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David Warlick

Idaho Teachers Fight a Reliance on Computers - NYTimes.com - 8 views

  • The idea was to establish Idaho’s schools as a high-tech vanguard.
    • David Warlick
       
      I'm not sure what this means, "High-tech Vangard," though I guess I understand why a state would want to make up a term like this and use it to label what they are trying to do.  
  • To help pay for these programs, the state may have to shift tens of millions of dollars away from salaries for teachers and administrators.
    • David Warlick
       
      To me, the salient question is, "Are teachers and administrators less important than technology?"  If they're not, then you find some other way to pay for the tech.
  • And the plan envisions a fundamental change in the role of teachers, making them less a lecturer at the front of the room and more of a guide helping students through lessons delivered on computers.
    • David Warlick
       
      OK, several comments here. 1. I have no problem with "less a lecturer."  However, I do not advocate the elimination of lecture.  It is one of many methods for teacher and teacher. 2. The implication of the last part of the sentence is that the computer is becoming the/a teacher, delivering instruction.  I do not agree with this characterization of technology.  It is a tool for helping students learn, not for teaching them (with some exceptions).  It extends the learners access to knowledge and skills...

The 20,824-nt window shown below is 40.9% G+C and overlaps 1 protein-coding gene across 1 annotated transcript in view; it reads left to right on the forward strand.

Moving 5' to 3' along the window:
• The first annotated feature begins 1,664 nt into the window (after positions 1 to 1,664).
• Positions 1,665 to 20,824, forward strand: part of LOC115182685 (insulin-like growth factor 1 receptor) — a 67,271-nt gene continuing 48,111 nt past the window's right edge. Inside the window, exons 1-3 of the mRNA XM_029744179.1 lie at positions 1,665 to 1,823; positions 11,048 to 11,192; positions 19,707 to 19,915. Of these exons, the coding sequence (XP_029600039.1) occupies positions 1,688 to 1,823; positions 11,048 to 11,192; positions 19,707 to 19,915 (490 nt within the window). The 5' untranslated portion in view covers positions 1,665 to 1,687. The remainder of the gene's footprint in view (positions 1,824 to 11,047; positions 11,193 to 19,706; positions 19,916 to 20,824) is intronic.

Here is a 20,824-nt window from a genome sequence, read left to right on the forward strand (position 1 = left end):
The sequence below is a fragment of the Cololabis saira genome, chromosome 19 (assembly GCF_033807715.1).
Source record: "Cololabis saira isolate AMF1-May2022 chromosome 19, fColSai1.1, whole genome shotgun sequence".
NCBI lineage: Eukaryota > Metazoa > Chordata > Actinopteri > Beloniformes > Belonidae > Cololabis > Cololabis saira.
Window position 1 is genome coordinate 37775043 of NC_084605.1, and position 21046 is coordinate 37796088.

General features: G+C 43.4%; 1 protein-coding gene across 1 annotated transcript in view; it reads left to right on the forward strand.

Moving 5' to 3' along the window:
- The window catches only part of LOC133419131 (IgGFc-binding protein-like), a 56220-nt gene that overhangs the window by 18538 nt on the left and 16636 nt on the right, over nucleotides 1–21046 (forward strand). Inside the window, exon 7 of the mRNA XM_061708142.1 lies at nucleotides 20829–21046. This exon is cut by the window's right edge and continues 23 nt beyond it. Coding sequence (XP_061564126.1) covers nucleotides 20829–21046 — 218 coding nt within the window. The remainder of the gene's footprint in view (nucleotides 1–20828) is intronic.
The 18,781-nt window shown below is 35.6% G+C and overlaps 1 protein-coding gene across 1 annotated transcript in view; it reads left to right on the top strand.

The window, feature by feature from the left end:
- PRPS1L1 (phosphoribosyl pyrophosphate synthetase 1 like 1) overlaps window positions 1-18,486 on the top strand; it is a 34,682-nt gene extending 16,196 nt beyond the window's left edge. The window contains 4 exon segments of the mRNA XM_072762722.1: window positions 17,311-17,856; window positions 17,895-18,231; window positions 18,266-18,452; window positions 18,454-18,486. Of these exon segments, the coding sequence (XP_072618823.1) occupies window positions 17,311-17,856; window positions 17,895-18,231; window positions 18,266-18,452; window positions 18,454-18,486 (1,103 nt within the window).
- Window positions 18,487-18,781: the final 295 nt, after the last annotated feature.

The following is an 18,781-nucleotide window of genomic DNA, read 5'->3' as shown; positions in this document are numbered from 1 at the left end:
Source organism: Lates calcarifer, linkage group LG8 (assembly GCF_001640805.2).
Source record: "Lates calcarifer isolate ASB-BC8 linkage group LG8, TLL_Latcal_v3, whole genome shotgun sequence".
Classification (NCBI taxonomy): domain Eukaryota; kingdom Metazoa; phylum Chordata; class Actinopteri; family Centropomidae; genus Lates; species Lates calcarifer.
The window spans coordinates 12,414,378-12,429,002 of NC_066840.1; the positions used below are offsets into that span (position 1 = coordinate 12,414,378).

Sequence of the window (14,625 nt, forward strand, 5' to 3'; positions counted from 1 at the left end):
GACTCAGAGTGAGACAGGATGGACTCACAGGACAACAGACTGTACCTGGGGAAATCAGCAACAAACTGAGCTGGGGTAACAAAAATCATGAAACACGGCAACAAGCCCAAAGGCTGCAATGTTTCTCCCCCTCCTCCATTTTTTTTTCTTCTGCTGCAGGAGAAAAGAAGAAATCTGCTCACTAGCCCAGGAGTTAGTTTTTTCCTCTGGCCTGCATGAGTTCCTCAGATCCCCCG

• ...17 more annotations...
  • And some say they are opposed to shifting money to online classes and other teaching methods whose benefits remain unproved.
    • David Warlick
       
      My question here is, "Why are the requiring online classes?"  If it is part of the "high-tech vangard" thing, then I don't really understand.  If it is because they believe that it is more effective for learning, well, that's a complex issue that depends on so many things that have NOTHING to do with the state's legislature.  If it is because students will be taking online courses in their future, and then need to learn to take online courses while in high school, then I can support that.  I do not believe that it is appropriate to compare online courses to face-to-face courses.  Fact is, sometime online is the only way you can access the knowledge/skills that you need.  We need to be comfortable with that.  But it has little to do with technology.  It's learning!
  • improve student learning.
    • David Warlick
       
      This is a phrase that irks me.  I think that we should be using contemporary information and communication technologies for teaching and learning, because our prevailing information environment is networked, digital, and info-abundant.  We should be using tech to make learning more relevant to our time...